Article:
Death by suicide is growing in youth, a very scary statistic, in fact, according to to statistics provided by WRMC Community Education Coordinator Lindsey Bowers, suicide is the second leading cause of death for ages 10-24. “More teenagers and young adults die from suicide than from cancer, heart disease, AIDS, birth defects, stroke, pneumonia, influenza, and chronic lung disease – combined,” is another statistic provided by Bowers.
Kunkel encourages parents to be involved in their children’s lives and to watch for changes in attitude or mood. “There are so many things that can cause mental health issues whether it is a pet dying, family member dying, , moving to a new school, anything can trigger depression.” Identifying triggers is another key when having control on suicidal thoughts/tendencies. “Once you get older, at least I have experienced, you are going to know what those triggers are. Right now with my health scare, if I wasn’t mentally healthy, I probably would be freaking out. It is the unknown,” he said. “You have to have a healthy mentality to be able to manage those potholes in life, because we are all going to have them.”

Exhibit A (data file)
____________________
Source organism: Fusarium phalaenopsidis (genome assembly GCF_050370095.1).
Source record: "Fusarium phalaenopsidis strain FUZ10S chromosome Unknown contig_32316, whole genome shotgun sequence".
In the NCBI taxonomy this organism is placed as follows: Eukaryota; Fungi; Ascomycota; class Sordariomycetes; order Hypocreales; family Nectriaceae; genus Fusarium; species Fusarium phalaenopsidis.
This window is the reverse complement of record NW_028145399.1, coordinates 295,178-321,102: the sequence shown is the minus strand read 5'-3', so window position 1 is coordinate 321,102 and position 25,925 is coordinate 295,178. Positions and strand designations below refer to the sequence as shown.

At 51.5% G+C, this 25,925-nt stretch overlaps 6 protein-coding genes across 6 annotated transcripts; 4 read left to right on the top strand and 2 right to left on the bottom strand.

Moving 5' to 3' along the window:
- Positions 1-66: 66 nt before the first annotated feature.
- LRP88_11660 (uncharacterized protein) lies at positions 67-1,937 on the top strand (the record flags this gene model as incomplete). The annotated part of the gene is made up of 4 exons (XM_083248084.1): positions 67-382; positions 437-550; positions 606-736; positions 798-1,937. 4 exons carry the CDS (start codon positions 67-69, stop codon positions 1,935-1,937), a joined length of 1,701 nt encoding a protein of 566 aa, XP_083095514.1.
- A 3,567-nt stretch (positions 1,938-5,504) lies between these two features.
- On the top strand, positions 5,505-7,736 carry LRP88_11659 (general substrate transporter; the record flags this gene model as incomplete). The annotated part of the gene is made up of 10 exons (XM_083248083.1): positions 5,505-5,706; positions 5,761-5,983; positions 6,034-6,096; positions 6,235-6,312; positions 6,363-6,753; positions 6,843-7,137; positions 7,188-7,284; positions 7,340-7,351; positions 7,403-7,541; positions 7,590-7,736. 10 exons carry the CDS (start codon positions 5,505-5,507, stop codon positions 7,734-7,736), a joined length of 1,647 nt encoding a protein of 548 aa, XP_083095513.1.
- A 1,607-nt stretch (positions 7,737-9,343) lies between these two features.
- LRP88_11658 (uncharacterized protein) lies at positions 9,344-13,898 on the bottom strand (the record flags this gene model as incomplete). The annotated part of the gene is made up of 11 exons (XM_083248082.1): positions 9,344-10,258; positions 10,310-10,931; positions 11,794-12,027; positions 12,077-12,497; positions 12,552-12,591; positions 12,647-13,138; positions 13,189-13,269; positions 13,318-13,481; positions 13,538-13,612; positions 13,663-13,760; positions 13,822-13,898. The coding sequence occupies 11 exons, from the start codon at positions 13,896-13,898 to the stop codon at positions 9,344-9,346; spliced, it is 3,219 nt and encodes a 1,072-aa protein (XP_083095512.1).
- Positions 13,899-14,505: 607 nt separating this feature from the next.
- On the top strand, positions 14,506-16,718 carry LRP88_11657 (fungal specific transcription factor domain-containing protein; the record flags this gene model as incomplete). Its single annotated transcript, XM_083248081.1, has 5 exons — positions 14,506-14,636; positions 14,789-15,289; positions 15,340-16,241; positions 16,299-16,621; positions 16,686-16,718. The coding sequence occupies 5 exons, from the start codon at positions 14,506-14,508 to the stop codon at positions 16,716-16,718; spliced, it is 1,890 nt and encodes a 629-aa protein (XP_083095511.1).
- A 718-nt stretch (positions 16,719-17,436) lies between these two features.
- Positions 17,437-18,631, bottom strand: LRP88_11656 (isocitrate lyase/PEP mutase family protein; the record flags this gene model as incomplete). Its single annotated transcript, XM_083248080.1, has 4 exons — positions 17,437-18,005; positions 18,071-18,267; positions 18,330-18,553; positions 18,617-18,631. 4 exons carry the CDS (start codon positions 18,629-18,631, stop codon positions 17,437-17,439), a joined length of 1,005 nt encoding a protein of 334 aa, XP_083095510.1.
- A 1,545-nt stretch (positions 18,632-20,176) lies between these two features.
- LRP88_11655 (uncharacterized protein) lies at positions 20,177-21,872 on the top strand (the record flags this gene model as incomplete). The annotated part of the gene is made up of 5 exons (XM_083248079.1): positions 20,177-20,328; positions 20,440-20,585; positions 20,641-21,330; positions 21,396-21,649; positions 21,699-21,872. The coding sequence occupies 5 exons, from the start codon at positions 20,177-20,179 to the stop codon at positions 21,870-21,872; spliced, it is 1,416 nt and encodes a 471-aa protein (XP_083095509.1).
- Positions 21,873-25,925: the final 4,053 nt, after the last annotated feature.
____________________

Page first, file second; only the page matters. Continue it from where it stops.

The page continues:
One way Kunkel has found to relax and enjoy some “him time” is his farm, his “escape”. “If you allow your mind too much free time, it allows you to think about worst-case scenarios. Is there a time to think about worse case scenarios? Yes. Because you want to mentally prepare yourself so if something happens you are prepared. But we can’t do it every time. If you don’t make an A on that test, it is ok. If you have people who do not bring positivity into your life, it is ok to distance yourself. Loving yourself and being comfortable with who you are is important and also one of the hardest things for anyone to do.”